After July temperatures in June, what next?

An area of high pressure stalled over B.C., then drifted slowly over the Prairies

After July temperatures in June, what next?

We are now just over halfway through the year, and it is shaping up to be a very interesting year weather-wise. Since it is the start of a new month, it is time to do our monthly weather summary across the Prairies, then look ahead at the different forecasts. But before we dig into that data, we must first touch on the early record-breaking heat wave that has impacted much of Western Canada.

There is not enough room to list all the temperature records that were broken — there were a lot. Instead, I will give a brief explanation of what occurred and highlight a couple of extreme weather records that were broken. Off the coast of Alaska, a large cold low developed. The flow around this low helped to spin off an area of high pressure that slowly moved into B.C., stalled for a couple of days, then drifted eastward across the Prairies, slowly weakening as it went. Think of this high as the opposite of the upper-level lows we often see stalling out over our region.

High pressure is associated with sinking air, which helps boost temperatures in two ways. First, sinking air usually means clear skies, and with the sun angle currently at its most intense, this results in a lot of solar energy. The second feature of sinking air is that the air is compressed as it reaches the ground. This heats the air further. Put these two things together with the slow movement of the high and we get record-breaking heat.

The several records I do want to talk about are the all-time Canadian heat records that were broken in Lytton, B.C., about 160 km southwest of Kamloops. The old record was 45 C, set at Yellow Grass and Midale, Sask., both southeast of Regina, back in 1937. Not only did Lytton beat the record, but utterly smashed it, and not just once, but on three consecutive days. On the third day Lytton hit an astonishing 49.6 C, which broke the original record by nearly 5 C. Usually when a national record is broken it is by a few 10ths of a degree or maybe a full degree, not 4.6 degrees! Even more impressive (if that is the right word) is that Lytton — or what is left of it after fires nearly destroyed the community — now holds the world record for hottest temperature ever recorded north of 50 degrees latitude, according to world weather temperature record expert Maximiliano Herrera.

With two June heat waves this year, I think it is safe to say that June was a warm month across the Prairies. All major centres reported above-average temperatures for the month. The warm spot compared to average was Calgary, which came in at 3.3 C above average. The cold spot, if I can use that term, was Regina, which came in 1.7 C above average. Looking at absolute temperatures, the hot spot was Winnipeg, with a mean monthly temperature of 17.9 C, which is what Winnipeg would normally expect to see in July. The cold spot was Edmonton with a temperature of 16.8 C.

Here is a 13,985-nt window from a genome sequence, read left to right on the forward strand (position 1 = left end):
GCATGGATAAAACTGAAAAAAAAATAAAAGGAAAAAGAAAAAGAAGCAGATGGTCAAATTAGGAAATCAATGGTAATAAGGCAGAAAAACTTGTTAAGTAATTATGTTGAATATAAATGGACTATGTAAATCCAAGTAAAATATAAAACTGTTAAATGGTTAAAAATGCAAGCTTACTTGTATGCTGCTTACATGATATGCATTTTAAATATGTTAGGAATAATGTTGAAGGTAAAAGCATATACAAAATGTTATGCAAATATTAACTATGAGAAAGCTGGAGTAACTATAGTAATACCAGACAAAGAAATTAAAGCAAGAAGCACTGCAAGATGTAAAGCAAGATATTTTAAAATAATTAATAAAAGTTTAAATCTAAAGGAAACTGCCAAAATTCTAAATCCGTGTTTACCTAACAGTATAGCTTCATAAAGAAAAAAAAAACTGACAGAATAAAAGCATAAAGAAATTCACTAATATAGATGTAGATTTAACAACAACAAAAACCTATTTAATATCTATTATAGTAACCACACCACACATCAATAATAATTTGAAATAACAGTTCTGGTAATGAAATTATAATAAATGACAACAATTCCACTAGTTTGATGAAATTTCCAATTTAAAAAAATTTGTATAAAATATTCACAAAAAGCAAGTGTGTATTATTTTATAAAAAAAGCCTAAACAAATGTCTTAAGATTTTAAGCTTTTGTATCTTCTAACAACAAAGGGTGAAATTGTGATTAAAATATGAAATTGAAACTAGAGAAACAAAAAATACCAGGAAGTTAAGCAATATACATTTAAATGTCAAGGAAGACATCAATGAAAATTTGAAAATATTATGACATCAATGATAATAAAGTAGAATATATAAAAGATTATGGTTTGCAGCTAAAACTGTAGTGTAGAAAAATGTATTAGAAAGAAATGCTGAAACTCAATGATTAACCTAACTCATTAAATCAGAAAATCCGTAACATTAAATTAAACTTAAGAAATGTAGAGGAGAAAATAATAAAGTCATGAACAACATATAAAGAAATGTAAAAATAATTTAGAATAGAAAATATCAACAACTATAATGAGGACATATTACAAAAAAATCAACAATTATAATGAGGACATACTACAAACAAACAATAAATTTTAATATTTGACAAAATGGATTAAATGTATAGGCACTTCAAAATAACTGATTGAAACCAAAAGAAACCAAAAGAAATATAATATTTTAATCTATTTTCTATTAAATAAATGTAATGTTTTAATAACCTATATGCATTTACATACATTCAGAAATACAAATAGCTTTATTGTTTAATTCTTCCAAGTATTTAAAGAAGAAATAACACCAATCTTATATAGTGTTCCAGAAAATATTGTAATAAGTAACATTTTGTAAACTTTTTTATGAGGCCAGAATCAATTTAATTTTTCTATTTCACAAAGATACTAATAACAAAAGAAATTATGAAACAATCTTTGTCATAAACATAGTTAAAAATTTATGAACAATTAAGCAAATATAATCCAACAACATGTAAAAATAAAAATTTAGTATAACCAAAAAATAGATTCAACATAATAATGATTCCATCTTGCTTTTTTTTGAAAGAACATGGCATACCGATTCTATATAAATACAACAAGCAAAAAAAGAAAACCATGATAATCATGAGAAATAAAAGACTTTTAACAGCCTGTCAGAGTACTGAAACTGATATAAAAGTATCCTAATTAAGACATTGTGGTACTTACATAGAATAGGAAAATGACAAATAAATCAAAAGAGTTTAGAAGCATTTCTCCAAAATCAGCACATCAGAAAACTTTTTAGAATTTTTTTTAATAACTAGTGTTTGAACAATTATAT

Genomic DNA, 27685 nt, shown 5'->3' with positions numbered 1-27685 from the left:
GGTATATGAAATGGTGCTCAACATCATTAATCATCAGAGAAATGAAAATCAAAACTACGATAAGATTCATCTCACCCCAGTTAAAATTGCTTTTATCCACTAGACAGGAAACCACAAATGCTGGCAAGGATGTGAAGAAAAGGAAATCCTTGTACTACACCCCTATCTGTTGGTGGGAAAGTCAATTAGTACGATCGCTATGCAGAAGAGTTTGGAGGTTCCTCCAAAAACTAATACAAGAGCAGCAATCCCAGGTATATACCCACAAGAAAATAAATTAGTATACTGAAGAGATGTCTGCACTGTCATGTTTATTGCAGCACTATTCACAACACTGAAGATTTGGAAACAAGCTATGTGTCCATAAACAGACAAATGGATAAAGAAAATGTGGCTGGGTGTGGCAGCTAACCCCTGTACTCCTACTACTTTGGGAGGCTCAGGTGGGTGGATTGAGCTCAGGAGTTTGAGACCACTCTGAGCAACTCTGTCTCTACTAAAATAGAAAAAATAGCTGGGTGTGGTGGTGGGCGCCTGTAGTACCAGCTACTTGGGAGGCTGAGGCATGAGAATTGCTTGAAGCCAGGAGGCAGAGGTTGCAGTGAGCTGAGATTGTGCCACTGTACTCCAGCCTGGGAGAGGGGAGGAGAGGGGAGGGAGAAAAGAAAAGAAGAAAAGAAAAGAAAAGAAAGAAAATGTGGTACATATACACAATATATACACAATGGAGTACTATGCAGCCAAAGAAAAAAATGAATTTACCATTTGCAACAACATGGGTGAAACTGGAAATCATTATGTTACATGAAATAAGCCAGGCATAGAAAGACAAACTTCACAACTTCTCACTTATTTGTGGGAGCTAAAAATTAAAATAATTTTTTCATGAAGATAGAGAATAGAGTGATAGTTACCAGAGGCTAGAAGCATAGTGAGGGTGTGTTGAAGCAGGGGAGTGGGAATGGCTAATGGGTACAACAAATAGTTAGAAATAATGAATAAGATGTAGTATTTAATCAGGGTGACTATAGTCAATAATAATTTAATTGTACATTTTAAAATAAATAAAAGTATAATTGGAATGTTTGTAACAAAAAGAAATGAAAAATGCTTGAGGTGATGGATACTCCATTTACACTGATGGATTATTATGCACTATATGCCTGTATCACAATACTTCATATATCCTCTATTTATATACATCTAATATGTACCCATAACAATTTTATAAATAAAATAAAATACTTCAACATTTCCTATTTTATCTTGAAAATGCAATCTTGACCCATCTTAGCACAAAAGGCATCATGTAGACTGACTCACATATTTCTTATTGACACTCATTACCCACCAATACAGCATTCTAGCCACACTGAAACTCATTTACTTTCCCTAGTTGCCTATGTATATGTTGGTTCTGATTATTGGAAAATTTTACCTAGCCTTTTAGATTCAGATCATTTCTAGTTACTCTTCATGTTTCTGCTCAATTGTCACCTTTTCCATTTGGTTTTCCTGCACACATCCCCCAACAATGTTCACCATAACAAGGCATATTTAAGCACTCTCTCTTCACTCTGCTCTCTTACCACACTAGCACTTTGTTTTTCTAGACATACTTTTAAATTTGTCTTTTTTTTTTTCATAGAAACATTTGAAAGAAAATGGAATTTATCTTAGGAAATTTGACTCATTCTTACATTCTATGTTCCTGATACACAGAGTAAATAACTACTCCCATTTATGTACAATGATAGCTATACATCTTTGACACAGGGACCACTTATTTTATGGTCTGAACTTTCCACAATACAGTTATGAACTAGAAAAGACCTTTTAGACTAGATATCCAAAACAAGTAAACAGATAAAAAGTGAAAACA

Precipitation, as is usually the case when it is hotter than average, was below average across most locations. With most of our summer rainfall coming in the form of thunderstorms, amounts can be variable over short distances. In Alberta, all three centres were dry, reporting amounts that were between a third to a half of their long-term averages. Saskatchewan saw below-average amounts in the Saskatoon region, with near-average amounts in Regina. Across agricultural Manitoba the Winnipeg region reported dry conditions, with amounts coming in at less than half the average. To the west, Brandon recorded slightly above-average amounts thanks to a heavy thunderstorm earlier in the month. These same thunderstorms help to push Dauphin’s rainfall total to within about 10 mm of average.

Who called it?

Overall, it was a hot and dry month across the Prairies. Looking back at the forecasts I would say that the winner for June would be NOAA. Its forecast called for “above-average temperatures from June through August with below-average precipitation over the western and central Prairies and near average over Manitoba.” Not too bad!

The big question is, will we continue to see heat waves and dry weather in July and August, or will cooler and wetter weather move in? Starting off with the almanacs (which were way off in June), the Old Farmer’s Almanac calls for a slightly warmer-than-average and dry July, followed by a very warm and wet August. The Canadian Farmers’ Almanac looks to be calling for cooler- and wetter-than-average conditions as it mentions unsettled and stormy conditions with the odd mention of cool.

Moving on to the weather models: last month’s winner, NOAA, forecasts a continuation of above-average temperatures, with the warmest readings over far-western regions. Western regions are also forecast to see below-average rainfall, with amounts closer to average as you move eastward. The CFS model calls for above-average temperatures in both July and August. This model is also forecasting below-average precipitation. The final weather model, CanSIPS, is calling for a very warm and dry July followed by a warm August, but with precipitation near to slightly below average. Not the best forecasts by any of the computer models.

My forecast — or guess, as I like to say — is leaning toward the computer models. I would not be surprised if we see at least one more heat wave this summer, possibly another record-breaking one. So, warm and dry is what I am going with, while crossing my fingers that we all get a few timely thunderstorms. Until next issue, keep cool and hope for rain for those who need it.

About the author

Co-operator contributor

Daniel Bezte

Daniel Bezte is a teacher by profession with a BA (Hon.) in geography, specializing in climatology, from the U of W. He operates a computerized weather station near Birds Hill Park.



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